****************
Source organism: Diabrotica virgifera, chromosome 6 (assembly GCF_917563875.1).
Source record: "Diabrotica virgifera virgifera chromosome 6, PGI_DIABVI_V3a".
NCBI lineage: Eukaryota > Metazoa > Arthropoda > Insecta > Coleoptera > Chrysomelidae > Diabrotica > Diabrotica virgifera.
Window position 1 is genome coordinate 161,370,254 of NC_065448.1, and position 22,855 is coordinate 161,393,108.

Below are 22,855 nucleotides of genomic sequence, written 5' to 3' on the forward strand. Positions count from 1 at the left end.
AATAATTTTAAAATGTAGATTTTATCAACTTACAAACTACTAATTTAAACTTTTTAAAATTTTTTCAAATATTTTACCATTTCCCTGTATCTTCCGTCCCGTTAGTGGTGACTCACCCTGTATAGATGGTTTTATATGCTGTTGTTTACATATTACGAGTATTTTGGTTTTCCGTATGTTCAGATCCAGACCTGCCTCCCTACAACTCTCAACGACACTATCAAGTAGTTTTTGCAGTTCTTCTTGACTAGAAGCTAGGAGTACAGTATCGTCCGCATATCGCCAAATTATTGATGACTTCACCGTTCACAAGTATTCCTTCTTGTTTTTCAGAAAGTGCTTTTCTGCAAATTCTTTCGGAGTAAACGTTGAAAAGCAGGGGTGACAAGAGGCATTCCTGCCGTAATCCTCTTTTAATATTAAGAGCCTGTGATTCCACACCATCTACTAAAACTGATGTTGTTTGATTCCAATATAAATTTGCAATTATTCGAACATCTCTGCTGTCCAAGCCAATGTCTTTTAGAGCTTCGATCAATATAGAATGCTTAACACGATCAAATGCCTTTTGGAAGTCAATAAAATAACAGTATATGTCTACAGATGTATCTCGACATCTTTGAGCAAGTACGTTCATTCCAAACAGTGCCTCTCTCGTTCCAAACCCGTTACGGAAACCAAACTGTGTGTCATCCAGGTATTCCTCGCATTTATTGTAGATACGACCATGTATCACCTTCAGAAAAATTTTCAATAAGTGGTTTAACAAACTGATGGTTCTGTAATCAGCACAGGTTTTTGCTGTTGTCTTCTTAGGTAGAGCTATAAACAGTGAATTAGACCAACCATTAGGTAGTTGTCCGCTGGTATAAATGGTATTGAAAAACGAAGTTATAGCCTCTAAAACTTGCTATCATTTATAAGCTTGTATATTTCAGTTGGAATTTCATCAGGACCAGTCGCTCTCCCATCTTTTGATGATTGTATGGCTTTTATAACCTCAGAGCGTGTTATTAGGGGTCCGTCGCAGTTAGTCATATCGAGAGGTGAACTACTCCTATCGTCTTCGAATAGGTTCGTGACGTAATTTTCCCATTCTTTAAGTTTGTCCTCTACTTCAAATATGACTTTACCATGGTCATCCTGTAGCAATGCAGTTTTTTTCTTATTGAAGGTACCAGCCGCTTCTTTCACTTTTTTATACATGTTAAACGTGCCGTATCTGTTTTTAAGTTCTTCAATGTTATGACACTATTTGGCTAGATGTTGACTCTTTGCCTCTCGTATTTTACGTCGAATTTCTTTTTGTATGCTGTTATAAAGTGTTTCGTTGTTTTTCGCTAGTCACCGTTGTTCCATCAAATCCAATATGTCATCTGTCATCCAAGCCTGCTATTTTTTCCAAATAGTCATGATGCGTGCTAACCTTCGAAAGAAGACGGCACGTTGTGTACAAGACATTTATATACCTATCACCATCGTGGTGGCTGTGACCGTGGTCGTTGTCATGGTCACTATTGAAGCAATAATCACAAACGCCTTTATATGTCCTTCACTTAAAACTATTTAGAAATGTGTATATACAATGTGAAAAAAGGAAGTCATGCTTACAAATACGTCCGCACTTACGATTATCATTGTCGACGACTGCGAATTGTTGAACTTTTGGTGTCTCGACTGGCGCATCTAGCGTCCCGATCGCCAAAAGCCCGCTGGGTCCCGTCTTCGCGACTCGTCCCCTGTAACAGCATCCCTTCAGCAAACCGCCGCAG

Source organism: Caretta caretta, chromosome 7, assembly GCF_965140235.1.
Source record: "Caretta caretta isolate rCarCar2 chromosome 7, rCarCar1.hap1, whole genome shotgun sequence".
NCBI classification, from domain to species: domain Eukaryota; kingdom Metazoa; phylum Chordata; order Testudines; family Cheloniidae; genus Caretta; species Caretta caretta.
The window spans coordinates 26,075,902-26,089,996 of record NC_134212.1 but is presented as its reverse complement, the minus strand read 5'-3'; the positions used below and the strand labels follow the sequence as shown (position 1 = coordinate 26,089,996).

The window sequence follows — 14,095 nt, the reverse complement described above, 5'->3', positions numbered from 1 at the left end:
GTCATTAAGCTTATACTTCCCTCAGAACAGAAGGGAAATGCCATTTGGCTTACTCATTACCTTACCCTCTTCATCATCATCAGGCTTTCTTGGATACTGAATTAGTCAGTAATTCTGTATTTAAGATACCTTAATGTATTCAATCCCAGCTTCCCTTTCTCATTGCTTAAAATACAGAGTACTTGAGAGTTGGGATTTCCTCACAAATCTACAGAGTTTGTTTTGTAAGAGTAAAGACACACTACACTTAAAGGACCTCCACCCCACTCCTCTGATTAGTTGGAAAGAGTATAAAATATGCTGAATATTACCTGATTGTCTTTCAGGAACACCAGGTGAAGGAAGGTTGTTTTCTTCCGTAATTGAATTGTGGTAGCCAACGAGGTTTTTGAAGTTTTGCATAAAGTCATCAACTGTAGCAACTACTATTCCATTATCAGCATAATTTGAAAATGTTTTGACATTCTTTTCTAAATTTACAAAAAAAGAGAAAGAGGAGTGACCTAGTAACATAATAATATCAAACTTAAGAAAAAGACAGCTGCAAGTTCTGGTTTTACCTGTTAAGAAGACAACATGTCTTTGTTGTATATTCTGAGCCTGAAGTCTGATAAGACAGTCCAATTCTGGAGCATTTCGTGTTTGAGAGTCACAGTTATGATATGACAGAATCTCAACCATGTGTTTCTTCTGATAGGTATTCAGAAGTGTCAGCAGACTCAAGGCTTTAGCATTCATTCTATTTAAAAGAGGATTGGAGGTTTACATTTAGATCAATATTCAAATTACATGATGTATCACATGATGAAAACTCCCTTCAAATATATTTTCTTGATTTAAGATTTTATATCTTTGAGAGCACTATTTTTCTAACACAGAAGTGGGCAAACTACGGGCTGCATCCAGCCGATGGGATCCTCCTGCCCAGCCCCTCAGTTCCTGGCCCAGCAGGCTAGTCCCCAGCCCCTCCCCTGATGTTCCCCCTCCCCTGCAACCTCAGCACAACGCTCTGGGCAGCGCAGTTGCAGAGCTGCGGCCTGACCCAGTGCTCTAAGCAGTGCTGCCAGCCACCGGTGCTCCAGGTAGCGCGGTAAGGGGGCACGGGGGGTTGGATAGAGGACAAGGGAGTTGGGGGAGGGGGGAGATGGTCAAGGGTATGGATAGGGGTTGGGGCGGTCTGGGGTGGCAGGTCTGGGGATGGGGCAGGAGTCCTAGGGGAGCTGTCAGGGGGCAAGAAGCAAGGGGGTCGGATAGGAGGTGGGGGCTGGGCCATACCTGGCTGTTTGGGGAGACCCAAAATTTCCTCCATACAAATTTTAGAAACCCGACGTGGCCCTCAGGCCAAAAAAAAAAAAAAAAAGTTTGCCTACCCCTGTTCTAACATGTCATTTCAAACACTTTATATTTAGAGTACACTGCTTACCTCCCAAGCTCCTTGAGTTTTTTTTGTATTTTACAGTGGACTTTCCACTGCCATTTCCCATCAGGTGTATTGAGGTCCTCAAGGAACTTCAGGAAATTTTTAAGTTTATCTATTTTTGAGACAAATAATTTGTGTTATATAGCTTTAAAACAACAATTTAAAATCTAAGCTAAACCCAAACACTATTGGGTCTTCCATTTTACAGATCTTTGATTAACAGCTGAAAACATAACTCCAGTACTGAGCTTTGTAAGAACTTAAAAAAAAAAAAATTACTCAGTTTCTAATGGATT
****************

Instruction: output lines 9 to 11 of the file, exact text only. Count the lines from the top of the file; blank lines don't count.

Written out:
NCBI classification, from domain to species: domain Eukaryota; kingdom Metazoa; phylum Chordata; order Testudines; family Cheloniidae; genus Caretta; species Caretta caretta.
The window spans coordinates 26,075,902-26,089,996 of record NC_134212.1 but is presented as its reverse complement, the minus strand read 5'-3'; the positions used below and the strand labels follow the sequence as shown (position 1 = coordinate 26,089,996).

The window sequence follows — 14,095 nt, the reverse complement described above, 5'->3', positions numbered from 1 at the left end: